Back to the trail: Goal number one, polish off my water bottle to calm my cramping. I could do this. I drained one of my bottles and feebly fist pumped into the cool coastal air. I then moved from my standstill and began a slow walk down the mountain and toward the finish line. This is the embodiment of what I’ll call “the turtle approach.”  In this moment, I hoped that a more steady, deliberate pace could deliver me to the finish line. Breaking down scary tasks into small achievable goals is consistently the strategy that helps me achieve my career and athletic goals.

Here’s my favorite turtle approach for success in graduate school. My typical achievable goal is to work uninterrupted for 25 minutes (i.e. no instagram, twitter or whatever distractor you prefer) and taking deliberate 5 minute breaks in between. Even if I don’t finish a whole paragraph or even a whole sentence in the 25 minutes, getting through that stretch of consistent work gives me a feeling of accomplishment. Some call this the pomodoro method of working, I call it the eat-trail-mix-and-pet-my-dog-every-twenty-five-minutes method. Even with achievements adding up, I always advocate for additional breaks to get outside, socialize, grow a garden or read book. All of these will help to prevent grad school burnout.

The common thread in my academic and athletic achievements is my ability to breakdown insurmountable and unknown tasks into a more digestible form. I won’t forget the feeling of arriving to Boston University as the first in my family to go to college. I very quickly had to learn how to manage coursework and navigate a complicated financial aid system all while working part-time. Before graduate school, I spent 5 years working for education nonprofits in my hometown of Providence, RI. When I returned to school, the idea of taking one (or more!) statistics courses all while developing my own research projects seemed impossible. These feeling are common to anyone taking on challenges, so maybe you’ve felt them too. Turtle approach to the rescue!  I recommend treading down the long path of your dissertation one step at a time. Focus on completing the homework assignment for this week, before worrying about the quiz next week--you’ll work your way through the course!  Schedule regular check-ins with your mentor. Preparing an agenda for this check-in will help to remind you just how much you accomplish each week.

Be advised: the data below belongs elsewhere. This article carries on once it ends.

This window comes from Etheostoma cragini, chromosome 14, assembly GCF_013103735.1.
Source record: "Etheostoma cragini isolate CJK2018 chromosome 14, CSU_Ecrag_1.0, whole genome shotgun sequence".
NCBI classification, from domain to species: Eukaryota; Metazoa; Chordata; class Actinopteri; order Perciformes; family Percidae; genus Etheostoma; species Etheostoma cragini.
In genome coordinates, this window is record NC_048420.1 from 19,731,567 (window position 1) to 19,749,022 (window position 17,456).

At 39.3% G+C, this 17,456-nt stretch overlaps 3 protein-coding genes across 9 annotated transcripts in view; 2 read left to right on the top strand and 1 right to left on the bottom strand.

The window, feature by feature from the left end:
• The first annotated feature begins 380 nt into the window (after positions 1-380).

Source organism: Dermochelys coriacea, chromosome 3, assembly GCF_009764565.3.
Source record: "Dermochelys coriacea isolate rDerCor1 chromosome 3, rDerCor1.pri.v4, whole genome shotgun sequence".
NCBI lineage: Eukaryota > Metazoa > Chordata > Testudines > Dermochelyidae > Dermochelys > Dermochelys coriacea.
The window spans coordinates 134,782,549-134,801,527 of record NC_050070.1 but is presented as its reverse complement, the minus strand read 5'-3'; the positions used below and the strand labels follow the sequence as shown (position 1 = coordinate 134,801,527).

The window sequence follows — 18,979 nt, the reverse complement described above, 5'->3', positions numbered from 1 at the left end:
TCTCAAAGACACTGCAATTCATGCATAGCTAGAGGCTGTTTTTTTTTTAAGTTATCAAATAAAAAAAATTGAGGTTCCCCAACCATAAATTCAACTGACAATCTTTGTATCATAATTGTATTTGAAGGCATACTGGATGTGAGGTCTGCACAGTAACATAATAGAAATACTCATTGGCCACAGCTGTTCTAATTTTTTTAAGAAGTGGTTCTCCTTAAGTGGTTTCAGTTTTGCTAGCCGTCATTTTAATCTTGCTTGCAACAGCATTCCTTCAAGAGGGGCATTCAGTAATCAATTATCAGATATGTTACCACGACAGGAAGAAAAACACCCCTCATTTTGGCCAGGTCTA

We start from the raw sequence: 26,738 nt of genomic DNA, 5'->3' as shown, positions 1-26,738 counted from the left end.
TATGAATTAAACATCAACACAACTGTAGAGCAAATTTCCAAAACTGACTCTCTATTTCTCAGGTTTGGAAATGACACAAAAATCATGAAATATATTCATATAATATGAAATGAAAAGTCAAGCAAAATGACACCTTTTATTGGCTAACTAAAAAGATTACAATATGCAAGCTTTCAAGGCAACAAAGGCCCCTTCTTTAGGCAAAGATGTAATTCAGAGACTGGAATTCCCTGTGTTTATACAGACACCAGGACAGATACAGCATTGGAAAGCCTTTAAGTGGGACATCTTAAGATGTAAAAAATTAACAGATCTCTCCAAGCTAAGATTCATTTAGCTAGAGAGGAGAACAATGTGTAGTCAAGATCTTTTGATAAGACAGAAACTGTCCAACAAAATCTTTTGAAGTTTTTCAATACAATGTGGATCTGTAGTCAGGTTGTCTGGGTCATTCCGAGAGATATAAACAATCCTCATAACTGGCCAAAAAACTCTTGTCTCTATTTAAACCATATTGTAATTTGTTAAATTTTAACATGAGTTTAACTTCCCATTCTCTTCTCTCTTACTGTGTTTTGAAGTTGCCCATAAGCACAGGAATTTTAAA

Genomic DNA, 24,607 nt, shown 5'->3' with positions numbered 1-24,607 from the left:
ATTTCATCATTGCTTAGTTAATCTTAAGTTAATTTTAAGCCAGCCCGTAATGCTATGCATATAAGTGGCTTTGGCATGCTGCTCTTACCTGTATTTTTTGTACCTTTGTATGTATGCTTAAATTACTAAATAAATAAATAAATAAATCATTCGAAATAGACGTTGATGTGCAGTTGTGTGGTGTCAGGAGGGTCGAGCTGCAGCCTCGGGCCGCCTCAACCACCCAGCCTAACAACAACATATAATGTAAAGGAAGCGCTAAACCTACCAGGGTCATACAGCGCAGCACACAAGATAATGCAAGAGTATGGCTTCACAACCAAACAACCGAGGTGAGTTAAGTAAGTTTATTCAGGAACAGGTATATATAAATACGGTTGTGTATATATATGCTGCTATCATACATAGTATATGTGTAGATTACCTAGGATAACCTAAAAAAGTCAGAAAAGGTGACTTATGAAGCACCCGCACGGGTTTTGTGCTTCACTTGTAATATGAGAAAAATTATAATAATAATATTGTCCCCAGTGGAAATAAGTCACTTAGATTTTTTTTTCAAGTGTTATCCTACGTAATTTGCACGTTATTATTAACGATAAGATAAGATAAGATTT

Back in Mendocino County my slow walk down the mountain turned into a slow trot and then it quickened to a run when I finally made it to a smooth section of downhill. With 8 miles to go I smiled and stopped to stare at a roaring waterfall tucked in the redwoods. And as I wound my way along the sandy bluffs near the finish line I was almost nostalgic for those gritty moments in the mountains.